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Zulu v Road Accident Fund (13734/10)  ZAGPJHC 135 (25 July 2012)
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SOUTH GAUTENG HIGH COURT
CASE NO: 13734/10
In the matter between
ANDRIES MVULANE ZULU.........................................................PLAINTIFF
ROAD ACCIDENT FUND …........................................................DEFENDANT
J U D G M E N T
VAN OOSTEN J:
 This is action in which the plaintiff claims damages from the defendant in respect of personal injuries arising out of a motor vehicle collision which it is common cause, occurred on 9 December 2006, along Moshoeshoe street, Sebokeng. At the commencement of the trial and as agreed between the parties, I ordered a separation of merits and quantum in terms of Rule 33(4) and the matter accordingly proceeded on the merits of the plaintiff’s claim only. Only the plaintiff testified and after the close of the plaintiff’s case the defendant applied for absolution from the instance. This is the application I am now required to determine.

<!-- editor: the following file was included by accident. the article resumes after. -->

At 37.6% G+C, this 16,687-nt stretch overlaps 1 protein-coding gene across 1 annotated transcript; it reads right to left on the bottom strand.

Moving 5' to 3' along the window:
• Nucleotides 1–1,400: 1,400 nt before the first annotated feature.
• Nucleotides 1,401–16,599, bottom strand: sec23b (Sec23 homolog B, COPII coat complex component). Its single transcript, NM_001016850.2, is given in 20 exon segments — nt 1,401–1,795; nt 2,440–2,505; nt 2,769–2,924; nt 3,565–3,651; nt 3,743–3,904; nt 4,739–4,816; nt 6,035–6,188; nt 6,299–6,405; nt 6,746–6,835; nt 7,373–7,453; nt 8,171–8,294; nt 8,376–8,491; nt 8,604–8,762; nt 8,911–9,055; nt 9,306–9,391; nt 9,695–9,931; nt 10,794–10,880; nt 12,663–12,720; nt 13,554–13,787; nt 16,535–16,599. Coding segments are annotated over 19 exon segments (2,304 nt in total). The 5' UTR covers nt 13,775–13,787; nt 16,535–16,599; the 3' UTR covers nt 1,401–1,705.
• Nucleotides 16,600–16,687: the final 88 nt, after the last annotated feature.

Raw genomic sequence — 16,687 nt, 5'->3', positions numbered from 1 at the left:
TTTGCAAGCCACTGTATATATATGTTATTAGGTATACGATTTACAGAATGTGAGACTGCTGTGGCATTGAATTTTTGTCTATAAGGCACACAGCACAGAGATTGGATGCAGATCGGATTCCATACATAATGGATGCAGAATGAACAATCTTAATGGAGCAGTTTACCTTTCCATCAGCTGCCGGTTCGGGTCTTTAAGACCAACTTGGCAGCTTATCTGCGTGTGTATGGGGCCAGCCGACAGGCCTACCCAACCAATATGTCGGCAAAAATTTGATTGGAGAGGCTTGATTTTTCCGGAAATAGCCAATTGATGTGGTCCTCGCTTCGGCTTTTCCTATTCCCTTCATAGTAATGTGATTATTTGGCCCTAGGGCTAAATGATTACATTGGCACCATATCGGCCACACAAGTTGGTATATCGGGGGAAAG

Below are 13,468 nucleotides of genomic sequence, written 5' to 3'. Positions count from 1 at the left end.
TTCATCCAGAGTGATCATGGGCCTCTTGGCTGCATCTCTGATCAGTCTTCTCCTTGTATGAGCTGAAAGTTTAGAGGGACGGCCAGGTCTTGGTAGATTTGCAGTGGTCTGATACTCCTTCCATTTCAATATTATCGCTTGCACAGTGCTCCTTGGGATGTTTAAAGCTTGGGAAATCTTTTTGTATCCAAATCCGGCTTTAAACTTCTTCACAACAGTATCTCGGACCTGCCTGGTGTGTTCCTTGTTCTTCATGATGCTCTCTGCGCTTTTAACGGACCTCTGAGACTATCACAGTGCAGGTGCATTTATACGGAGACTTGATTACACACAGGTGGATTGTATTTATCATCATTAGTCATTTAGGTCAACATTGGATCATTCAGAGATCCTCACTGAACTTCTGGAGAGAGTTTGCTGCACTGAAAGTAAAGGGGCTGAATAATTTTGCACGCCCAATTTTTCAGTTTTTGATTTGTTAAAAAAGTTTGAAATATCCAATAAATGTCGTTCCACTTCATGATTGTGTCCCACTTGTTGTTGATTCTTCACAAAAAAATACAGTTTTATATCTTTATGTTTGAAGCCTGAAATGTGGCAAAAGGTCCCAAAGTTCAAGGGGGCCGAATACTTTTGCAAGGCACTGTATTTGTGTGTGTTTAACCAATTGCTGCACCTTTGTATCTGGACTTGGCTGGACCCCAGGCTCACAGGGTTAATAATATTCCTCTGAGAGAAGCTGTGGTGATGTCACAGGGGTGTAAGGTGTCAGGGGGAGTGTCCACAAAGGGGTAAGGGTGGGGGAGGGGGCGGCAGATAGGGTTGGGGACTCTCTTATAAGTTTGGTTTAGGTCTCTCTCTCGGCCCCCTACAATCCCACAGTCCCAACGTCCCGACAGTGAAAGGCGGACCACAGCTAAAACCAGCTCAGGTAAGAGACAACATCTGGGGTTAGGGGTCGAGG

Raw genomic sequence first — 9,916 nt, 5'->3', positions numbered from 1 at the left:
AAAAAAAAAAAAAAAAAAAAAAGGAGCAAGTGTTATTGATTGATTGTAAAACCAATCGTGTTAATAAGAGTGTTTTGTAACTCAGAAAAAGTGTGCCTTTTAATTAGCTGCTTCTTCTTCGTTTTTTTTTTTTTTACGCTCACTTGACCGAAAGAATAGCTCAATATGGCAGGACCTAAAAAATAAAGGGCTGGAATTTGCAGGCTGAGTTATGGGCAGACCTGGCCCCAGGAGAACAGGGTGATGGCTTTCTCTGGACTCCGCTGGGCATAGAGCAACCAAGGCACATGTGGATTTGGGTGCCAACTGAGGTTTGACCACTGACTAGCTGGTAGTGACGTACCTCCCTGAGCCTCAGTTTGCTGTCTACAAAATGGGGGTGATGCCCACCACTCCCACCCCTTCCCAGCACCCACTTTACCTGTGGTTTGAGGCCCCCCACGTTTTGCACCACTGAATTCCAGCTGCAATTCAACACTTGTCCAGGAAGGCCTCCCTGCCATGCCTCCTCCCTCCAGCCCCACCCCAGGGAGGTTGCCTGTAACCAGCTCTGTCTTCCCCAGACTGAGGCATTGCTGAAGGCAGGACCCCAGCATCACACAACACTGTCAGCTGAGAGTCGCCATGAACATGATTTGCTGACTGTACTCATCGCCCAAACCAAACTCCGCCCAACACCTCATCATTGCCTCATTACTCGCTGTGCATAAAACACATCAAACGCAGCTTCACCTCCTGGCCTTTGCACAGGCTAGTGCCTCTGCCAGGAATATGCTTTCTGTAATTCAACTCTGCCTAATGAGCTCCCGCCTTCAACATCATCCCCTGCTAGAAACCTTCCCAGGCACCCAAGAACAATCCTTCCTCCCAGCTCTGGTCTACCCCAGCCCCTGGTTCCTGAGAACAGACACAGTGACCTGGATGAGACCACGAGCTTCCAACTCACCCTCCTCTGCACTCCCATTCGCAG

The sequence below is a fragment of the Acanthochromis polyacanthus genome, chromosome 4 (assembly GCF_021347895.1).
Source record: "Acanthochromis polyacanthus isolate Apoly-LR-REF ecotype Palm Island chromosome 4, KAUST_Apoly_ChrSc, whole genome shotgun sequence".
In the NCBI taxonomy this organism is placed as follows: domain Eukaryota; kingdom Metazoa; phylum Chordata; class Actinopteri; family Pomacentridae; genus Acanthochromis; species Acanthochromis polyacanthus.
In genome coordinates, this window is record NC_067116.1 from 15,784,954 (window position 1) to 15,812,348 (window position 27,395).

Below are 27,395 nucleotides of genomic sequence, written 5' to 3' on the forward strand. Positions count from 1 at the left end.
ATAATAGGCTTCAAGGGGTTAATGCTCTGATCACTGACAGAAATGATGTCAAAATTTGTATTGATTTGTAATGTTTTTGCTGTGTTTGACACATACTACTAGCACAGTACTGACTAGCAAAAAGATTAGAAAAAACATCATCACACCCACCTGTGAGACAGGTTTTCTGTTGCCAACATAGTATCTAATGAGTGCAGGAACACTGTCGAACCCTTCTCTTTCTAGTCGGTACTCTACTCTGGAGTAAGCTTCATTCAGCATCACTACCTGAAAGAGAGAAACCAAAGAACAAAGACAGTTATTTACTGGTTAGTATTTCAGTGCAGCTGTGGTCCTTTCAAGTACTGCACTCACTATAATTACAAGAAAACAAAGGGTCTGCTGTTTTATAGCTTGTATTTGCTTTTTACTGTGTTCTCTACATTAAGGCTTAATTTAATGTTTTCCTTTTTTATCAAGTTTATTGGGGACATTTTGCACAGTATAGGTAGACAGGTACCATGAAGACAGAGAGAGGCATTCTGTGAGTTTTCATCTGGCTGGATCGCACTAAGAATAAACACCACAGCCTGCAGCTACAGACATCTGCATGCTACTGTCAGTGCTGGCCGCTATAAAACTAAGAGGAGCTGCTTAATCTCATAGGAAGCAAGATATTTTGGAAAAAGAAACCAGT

The fact of the collision was not in dispute. A summary of the plaintiff’s evidence is the following: on the evening in question and shortly after 22h00, the plaintiff was the driver of a BMW 318 motor vehicle on his way to a petrol filling station in Zone 10, Sebokeng, in a northerly direction along Moshoeshoe road, consisting of dual lanes in each of the opposite directions. It was dark although certain of the street lights were on. It was raining, the road was wet and the plaintiff had the wipers of the vehicle switched on. He was aware of the existence of potholes in the left lane and therefore decided to rather proceed in the right (fast) lane where to his knowledge there were no potholes. There was no other traffic on the road. Having shortly before departed from a stop sign he had reached a speed of approximately 50 km per hour when the right front wheel of his vehicle unexpectedly struck a pothole which was not visible due to the rain. This caused the front right suspension arm of the vehicle to break and he lost control of the vehicle. The vehicle veered off to the right, crossed the one lane in the opposite direction and came to a standstill in the far opposite lane, against a half meter high built up concrete barrier, facing in the direction of oncoming traffic. At that very moment the insured vehicle, which had been travelling in its left (and therefore correct) lane, in a southerly (and therefore opposite) direction,collided head-on with his vehicle. Bystanders arrived on the scene and he was dragged out of the vehicle. He later observed blue flashing lights indicating that the police had arrived.